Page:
“Yes, but, what if it is not that at all?” says a still small voice, “How much money do churches spend on the fabric of a building like this one? It may have a history but it also has dry rot, an ancient heating system, dislodged tiles on the roof and crumbling gables. It’s like throwing money into a black hole. So they sell the old building – to a bookshop – and with the money they build a new church, perhaps in a housing estate nearer to where people live.”

It’s not always the case of the church becoming a pub. For many years the function rrom in a pub in the city centre became home to our church. A fish factory in the industrial estate was sold to another church and transformed into a meeting hall and coffee place.

Church should never be about the building, and I have seen my share fair of church buildings.

Church is about the people that God has chosen, changed, equipped and sent out into the world. What kind of building we meet in is irrelevant. What happens when we meet is all important.

Thursday, August 12, 2010

Dead-weights and Additionality

My husband had a prompt 9.00 start at work yesterday because it was a training day. As I drove him up to work for Part 2 this morning, he told me what he had learned so far - something about dead-weights and additionality.

When I think about dead-weights I think about people who don’t do their part of whatever it is. They are contributing little and everyone else is carrying them. That might be one application of the term, but not the one he had been trained to think about.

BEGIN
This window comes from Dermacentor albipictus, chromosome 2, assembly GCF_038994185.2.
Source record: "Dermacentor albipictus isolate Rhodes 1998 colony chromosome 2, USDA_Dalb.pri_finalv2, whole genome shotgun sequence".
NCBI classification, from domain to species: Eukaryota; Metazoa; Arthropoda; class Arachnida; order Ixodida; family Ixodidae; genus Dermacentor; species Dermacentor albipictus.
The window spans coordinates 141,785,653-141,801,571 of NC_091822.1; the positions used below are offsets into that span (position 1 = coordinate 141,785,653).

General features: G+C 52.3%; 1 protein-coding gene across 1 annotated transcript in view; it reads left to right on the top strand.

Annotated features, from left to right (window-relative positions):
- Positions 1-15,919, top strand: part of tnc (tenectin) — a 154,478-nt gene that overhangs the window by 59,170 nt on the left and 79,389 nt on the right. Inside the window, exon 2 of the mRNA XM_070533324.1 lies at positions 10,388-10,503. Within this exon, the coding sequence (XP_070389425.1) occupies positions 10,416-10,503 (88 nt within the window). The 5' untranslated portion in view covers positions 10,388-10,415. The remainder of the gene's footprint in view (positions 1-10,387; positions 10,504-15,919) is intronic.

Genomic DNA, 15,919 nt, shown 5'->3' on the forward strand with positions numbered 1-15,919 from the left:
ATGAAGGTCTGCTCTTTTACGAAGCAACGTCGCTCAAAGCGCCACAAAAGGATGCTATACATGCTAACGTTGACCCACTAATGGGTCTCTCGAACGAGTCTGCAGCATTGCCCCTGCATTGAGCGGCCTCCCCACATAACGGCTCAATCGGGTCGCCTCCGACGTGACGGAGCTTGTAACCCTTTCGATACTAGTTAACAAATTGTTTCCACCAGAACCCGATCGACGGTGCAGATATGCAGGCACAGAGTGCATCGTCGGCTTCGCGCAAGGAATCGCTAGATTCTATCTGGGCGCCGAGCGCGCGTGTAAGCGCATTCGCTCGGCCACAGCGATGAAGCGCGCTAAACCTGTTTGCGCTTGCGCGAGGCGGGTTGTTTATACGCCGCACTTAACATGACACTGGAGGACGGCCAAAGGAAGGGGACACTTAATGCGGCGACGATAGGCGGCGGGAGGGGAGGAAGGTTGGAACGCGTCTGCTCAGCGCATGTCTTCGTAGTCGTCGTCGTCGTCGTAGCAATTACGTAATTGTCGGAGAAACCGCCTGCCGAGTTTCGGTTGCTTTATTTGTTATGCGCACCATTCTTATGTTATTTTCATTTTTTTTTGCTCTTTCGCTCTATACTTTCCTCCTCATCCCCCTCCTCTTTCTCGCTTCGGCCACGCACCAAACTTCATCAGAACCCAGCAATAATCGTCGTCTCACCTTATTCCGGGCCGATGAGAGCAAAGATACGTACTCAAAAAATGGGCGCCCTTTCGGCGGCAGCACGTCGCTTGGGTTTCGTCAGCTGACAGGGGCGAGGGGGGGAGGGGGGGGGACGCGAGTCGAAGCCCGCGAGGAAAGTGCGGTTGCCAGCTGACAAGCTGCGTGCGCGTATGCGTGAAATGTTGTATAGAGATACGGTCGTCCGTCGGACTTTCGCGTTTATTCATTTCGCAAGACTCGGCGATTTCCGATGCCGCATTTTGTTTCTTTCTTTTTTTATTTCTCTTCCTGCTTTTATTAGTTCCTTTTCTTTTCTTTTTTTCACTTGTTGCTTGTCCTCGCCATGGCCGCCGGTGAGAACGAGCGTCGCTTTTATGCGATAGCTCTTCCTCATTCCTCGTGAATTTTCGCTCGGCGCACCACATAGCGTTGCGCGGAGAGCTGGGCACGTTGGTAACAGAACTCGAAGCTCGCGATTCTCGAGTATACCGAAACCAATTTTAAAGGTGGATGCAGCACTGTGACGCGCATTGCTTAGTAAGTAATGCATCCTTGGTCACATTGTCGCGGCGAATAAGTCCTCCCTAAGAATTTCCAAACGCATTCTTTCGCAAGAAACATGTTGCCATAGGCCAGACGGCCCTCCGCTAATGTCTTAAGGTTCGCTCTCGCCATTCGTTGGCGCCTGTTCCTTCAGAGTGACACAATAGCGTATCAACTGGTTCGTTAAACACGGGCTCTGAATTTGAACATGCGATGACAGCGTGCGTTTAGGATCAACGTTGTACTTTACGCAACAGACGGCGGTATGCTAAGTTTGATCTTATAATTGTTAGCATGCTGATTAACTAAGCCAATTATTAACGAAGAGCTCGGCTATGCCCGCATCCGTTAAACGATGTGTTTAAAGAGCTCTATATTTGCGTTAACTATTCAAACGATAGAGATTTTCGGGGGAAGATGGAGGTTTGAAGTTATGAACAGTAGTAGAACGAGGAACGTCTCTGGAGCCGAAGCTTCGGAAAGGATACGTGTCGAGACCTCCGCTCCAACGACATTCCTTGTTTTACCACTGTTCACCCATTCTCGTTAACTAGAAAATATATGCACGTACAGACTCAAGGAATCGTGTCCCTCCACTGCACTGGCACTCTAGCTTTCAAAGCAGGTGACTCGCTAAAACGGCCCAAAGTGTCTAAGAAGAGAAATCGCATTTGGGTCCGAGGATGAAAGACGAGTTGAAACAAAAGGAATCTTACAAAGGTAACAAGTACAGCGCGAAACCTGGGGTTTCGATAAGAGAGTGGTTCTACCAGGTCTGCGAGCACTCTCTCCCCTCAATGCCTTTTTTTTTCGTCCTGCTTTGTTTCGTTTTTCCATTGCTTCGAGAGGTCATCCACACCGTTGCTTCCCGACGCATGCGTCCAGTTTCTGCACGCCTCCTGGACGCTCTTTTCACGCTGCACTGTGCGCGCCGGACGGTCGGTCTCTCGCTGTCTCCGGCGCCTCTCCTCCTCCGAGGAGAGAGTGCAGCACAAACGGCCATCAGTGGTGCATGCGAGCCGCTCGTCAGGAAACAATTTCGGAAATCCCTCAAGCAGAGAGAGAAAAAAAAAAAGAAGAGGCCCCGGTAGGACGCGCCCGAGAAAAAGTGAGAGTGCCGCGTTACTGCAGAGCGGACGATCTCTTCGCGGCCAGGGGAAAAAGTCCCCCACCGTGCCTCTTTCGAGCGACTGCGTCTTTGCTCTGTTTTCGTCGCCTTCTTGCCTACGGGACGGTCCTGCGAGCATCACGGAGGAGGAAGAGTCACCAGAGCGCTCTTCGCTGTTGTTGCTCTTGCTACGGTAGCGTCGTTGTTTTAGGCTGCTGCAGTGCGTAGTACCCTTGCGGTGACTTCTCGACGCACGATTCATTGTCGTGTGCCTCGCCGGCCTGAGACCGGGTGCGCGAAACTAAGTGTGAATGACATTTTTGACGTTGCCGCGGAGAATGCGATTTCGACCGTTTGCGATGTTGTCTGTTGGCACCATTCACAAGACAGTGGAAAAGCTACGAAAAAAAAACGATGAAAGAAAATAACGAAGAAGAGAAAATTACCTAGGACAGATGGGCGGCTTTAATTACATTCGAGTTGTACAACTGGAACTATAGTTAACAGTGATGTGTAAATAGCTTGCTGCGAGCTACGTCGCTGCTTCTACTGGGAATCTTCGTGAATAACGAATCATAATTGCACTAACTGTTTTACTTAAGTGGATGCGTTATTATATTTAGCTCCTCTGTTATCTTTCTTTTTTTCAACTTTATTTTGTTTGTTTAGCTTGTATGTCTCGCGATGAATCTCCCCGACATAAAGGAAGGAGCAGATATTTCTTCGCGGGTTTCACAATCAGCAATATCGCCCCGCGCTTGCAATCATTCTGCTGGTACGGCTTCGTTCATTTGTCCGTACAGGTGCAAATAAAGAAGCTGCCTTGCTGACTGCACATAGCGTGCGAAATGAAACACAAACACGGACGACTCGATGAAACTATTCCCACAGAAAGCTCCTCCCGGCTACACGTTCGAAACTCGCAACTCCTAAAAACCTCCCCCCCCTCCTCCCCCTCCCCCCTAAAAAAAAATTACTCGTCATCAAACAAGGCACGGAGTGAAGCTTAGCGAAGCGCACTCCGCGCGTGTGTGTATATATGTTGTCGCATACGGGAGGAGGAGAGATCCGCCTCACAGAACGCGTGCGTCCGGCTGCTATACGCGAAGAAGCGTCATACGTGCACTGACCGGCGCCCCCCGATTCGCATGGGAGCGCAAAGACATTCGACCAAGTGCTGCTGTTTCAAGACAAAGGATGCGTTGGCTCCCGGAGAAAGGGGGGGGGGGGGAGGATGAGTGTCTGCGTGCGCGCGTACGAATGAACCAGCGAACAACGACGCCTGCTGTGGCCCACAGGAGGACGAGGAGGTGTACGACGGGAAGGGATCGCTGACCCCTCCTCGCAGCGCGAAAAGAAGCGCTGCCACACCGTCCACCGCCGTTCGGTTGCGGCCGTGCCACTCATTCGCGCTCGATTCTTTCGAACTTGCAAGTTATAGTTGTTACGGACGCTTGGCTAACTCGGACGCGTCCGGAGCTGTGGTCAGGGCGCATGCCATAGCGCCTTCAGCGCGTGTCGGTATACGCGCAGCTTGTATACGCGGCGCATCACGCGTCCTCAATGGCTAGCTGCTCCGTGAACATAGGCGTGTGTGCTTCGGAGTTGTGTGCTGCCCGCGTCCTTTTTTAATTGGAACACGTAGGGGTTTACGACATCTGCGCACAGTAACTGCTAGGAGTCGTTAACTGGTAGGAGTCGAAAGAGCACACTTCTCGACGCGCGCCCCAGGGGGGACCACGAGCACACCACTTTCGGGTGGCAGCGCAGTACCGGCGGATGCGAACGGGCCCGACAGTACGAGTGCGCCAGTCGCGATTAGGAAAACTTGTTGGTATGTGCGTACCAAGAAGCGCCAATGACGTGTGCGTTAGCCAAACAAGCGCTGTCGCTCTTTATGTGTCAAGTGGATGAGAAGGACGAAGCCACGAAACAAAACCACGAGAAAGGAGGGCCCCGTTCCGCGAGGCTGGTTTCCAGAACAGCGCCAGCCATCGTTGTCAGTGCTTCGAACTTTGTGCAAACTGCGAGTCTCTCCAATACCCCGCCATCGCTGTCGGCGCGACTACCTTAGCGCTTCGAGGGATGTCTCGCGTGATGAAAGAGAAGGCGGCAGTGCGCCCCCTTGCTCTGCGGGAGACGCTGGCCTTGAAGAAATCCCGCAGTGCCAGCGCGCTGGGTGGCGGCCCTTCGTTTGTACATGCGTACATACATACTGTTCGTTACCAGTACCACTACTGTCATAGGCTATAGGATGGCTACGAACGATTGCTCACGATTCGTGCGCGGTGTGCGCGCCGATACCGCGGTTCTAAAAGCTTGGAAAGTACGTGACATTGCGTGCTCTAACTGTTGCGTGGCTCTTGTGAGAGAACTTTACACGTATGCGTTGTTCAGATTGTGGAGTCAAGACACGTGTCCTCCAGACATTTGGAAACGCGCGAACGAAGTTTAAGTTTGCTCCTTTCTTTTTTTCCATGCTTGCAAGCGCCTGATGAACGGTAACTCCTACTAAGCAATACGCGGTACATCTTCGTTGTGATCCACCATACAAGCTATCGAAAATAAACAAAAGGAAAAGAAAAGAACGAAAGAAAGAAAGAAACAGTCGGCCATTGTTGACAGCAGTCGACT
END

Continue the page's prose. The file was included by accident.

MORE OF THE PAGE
Suppose that you were thinking about making changes to a project. It is not a case of “doing nothing is not an option” because sometimes the doing nothing is the better option. If you chose to do nothing at all you predict what the results of doing nothing might be. Then you look at the changes you want to implement and predict what the results of those changes might be. Then you compare your “do nothing” predictions with your “do something” predictions and decide whether the time and the effort involved in doing something was going to be effective or not. The difference between the two predictions is the deadweight…I think.

Give me a break – he had a whole day to learn this with a million examples, I had a fifteen minute journey and all his examples related to crofting grants which I know very little about.

Take Paul, for example, in 2 Corinthians 2. The plan in chapter I was “to visit you (the Corinthian church) on my way to Macedonia and to come back to you from Macedonia, and then to have you send me on my way to Judea”. By the start of chapter 2 the plan had changed to “So I made up my mind that I would not make another painful visit to you.”